National Geographic Channel (NGC) is launching a new TV series, “Mars,” in November. The six-part miniseries brings together some of the best minds in modern science and innovation, illuminating how research and development are creating the space technology that will enable our first attempt at a mission to Mars. And it is leading the way, along with Elon Musk at SpaceX, in making engineering fun again for generations to come.
NGC and Academy Award- and Emmy-winning producers joined forces to create the series. “Brian Grazer and I, along with the guys at Radical, had this ambitious idea, which was to create a documentary about the quest to go to Mars but also bring it to life in a really dramatic and cinematic way,” says Executive Producer Ron Howard.
That's all I need to hear to watch the series. On top of that, I had a chance to interview Stephen Petranek, author of "How We'll Live on Mars," the book that inspired the series.
"In my lifetime, probably the most disruptive innovation has been the Internet," says Petranek. "I think in my children's lifetime, the biggest disruptive innovation will be private companies going into space."
Musk has set up a company with only one purpose. That company is SpaceX and its only mission is to place a sustainable colony of people on Mars. That's why the company exists. There are others starting in this space, as well.
"A simple example of why this will be so revolutionary is that Elon Musk is hiring a lot of engineers, and he has a headquarters in Seattle, where he is planning the company that will launch thousands of communication satellites to be positioned around the world," notes Petranek. "In parallel, he will be creating reusable rockets. He will be able to launch satellites for far less than anyone else."
Within 10 years, perhaps, you will be able to buy phone, video and data services from a single company, where now you pay several different companies to provide them.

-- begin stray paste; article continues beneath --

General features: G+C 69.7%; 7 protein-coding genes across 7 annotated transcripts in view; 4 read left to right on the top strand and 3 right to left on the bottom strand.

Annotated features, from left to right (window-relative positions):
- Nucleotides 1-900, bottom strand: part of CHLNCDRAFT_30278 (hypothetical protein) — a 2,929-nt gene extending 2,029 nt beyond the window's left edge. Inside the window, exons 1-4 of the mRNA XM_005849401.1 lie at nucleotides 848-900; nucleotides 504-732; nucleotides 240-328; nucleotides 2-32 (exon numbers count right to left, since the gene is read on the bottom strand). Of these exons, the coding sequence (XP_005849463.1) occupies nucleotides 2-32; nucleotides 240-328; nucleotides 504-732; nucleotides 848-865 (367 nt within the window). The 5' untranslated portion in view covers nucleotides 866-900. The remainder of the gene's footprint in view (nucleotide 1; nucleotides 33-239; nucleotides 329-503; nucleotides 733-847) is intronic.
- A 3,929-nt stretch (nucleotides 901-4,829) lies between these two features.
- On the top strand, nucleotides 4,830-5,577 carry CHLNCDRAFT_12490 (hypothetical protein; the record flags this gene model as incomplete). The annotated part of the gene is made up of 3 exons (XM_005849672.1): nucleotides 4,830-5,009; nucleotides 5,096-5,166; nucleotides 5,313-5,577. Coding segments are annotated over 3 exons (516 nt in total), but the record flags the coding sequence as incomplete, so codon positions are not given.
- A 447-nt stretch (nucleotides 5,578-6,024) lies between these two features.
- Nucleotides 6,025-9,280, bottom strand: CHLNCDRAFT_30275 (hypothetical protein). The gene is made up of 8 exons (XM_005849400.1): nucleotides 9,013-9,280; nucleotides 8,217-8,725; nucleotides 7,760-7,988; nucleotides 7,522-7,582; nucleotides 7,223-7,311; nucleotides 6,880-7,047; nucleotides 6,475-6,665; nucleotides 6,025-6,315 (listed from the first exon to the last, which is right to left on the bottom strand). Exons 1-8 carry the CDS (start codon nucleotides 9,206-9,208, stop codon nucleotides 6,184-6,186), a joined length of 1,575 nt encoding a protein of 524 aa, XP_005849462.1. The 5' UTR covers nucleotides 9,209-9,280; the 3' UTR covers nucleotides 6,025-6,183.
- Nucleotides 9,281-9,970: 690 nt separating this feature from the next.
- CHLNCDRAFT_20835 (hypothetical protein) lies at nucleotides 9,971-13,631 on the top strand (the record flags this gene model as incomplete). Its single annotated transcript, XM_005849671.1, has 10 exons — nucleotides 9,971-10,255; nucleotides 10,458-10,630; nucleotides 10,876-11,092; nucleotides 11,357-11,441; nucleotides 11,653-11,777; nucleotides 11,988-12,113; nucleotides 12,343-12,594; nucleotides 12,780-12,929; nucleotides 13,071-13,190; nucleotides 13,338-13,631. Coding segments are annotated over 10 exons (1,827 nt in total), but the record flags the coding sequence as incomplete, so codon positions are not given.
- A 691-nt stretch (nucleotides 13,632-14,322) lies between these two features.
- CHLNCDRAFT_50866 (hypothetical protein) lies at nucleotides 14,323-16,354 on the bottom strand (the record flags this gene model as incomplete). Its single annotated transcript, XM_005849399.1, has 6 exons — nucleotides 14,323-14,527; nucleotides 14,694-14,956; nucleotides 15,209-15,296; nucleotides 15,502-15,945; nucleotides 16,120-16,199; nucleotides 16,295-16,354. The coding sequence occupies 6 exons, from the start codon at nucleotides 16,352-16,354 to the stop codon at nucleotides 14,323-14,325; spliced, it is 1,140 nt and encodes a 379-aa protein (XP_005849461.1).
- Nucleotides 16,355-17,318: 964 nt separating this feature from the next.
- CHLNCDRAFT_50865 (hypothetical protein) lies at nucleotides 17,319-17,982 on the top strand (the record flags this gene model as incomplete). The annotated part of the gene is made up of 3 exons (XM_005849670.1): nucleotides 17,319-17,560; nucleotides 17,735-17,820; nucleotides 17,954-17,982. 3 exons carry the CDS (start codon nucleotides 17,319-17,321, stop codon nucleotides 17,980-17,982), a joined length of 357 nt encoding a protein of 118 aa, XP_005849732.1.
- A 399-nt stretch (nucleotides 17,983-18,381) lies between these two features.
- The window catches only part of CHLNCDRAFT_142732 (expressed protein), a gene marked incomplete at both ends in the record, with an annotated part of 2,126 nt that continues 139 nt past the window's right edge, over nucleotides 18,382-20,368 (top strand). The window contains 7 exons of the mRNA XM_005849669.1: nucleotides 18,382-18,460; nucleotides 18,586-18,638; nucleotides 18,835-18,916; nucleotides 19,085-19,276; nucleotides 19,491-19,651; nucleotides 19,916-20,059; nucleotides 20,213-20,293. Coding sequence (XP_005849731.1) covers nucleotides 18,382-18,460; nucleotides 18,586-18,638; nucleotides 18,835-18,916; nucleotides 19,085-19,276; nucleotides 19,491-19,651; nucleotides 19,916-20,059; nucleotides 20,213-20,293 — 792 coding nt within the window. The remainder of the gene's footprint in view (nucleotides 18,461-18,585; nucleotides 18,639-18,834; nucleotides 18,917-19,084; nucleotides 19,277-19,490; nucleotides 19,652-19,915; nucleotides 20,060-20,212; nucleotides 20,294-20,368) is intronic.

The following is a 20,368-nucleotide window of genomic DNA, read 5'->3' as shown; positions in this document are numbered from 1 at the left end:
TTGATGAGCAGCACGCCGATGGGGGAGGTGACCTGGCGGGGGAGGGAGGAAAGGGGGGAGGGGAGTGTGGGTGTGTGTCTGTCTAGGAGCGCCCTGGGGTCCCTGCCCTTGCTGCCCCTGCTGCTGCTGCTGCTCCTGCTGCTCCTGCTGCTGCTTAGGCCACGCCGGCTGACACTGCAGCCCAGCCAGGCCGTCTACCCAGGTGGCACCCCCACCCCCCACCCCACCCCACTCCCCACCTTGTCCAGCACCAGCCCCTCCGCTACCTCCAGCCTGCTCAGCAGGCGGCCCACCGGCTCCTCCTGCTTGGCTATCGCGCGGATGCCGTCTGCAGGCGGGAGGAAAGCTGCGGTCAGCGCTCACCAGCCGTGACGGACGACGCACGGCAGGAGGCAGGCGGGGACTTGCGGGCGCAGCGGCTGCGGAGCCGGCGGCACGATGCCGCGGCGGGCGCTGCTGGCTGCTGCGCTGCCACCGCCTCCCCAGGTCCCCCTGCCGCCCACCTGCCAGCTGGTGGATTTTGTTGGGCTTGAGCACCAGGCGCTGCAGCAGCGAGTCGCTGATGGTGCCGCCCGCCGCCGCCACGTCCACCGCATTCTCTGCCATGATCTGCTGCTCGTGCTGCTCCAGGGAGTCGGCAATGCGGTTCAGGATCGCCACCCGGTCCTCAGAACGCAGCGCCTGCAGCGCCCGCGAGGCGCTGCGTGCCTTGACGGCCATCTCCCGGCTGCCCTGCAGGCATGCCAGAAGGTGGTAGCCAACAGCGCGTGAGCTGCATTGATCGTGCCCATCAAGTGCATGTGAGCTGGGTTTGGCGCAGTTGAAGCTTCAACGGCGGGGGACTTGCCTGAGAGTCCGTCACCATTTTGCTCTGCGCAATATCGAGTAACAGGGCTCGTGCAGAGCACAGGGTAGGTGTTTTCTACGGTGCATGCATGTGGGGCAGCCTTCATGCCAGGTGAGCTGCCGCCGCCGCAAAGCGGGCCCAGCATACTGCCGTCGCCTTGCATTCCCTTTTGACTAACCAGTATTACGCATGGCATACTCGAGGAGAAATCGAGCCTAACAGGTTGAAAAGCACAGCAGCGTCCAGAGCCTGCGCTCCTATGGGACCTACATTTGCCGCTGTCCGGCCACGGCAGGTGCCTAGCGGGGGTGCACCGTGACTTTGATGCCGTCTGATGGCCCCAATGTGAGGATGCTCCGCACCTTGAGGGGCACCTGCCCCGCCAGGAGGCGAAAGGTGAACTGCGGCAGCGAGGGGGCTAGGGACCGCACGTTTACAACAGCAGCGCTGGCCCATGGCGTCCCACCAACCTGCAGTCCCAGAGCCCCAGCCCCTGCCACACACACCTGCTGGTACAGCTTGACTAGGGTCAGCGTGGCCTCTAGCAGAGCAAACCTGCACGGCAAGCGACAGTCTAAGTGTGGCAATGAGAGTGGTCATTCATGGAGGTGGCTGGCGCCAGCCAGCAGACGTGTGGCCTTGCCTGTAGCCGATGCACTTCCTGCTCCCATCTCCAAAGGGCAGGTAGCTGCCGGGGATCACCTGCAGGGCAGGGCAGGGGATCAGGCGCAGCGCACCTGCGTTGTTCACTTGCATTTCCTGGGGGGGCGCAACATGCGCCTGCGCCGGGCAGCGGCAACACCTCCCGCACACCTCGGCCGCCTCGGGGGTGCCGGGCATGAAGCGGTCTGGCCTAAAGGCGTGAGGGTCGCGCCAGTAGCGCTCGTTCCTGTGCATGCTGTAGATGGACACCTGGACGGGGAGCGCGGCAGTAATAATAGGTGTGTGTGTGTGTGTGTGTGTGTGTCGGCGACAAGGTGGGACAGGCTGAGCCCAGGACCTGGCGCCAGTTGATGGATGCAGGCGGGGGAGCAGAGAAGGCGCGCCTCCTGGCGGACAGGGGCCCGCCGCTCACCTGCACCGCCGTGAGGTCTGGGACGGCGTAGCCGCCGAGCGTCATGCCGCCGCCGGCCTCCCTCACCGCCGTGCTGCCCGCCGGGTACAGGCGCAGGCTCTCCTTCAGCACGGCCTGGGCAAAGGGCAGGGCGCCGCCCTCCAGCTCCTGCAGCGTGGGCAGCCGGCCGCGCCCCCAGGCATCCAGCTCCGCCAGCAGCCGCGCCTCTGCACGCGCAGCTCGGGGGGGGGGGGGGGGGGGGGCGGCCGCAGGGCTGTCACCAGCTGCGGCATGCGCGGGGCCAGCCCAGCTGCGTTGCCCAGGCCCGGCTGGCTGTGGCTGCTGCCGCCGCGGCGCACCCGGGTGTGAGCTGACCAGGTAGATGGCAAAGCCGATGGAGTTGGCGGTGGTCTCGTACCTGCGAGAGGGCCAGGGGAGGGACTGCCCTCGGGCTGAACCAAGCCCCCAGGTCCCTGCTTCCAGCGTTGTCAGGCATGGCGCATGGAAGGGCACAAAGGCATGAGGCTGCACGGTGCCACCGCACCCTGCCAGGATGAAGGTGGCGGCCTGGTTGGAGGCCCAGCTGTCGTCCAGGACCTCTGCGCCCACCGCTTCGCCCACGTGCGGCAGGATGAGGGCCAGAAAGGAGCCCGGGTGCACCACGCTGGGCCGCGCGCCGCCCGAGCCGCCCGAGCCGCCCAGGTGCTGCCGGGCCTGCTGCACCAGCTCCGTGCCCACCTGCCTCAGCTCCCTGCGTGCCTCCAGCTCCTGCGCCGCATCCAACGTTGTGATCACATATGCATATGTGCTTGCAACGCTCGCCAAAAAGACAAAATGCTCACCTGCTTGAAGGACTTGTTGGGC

"If Elon can make it work, from anywhere in the world, he can charge $10/month for it," continues Petranek. "It's doable, especially when he gets 2 billion people to pay it." That's quite the cash flow, and I now have an explanation as to why my Internet service provider won't upgrade my DSL line.”
It shows how private industry can reach out into space and take over what was once the government's domain due to the expense and technology involved. Petranek is convinced this will be the next true, big revolution.
"They are going to do it, and it will change everything about humanity," says Petranek. "For the first time, we will be a two-planet species—spacefaring. We will be able to live on Mars and will be able to change the planet to our liking. We have all the technology necessary and will be developing much more. Everything we do to survive on Mars and to return from there is based on finding it on Mars and making it, including the water, oxygen and rocket fuel. SpaceX will get us to Mars by about 2027, and NASA will keep us alive when get there. They're really good at doing that."
Just think what happened when Neil Armstrong and Buzz Aldrin landed on the moon in 1969. "Everything stopped, everything changed,” says Petranek. “All of a sudden, everyone wanted to be an engineer, everyone wanted to go into space. But what really happened is humans saw that we could achieve anything we put our minds to. Imagine what the impact would be of going to Mars. It will be astounding."
All of humanity needs a goal and an impossible dream to think about, to motivate them, continues Petranek. "I think, if people around the world knew that there was a serious effort to go to Mars," he says, "when they see people land on Mars, survive on Mars, they will being to think that anything is possible. It will inspire a generation."
Engineering is really becoming interesting again. It's partly because of rocket engineers, system engineers and all the different areas of engineering that are absolutely essential to get a rocket into space, live in space and colonize Mars. It's a wide range of engineering. Those people are all highly sought after. All the people at SpaceX were not working there 10 years ago. There was no SpaceX. This is a brand new company with thousands of engineers, and they are swiping the best ones from NASA, Lockheed Martin, Boeing, Aerojet Rocketdyne and many others.
All of a sudden, there is a big demand for good engineers in the United States, and engineering schools have taken note. "Space, getting there and living there, is the next big thing that future engineers should be thinking about," says Petranek. "The privatization of space will have an astounding effect on everyone. It will promote technology and technological jobs like crazy. Space will become a huge business." To see how it could happen, check out the NGC “Mars” six-part series this November.
Images courtesy of National Geographic Channel/Robert Viglasky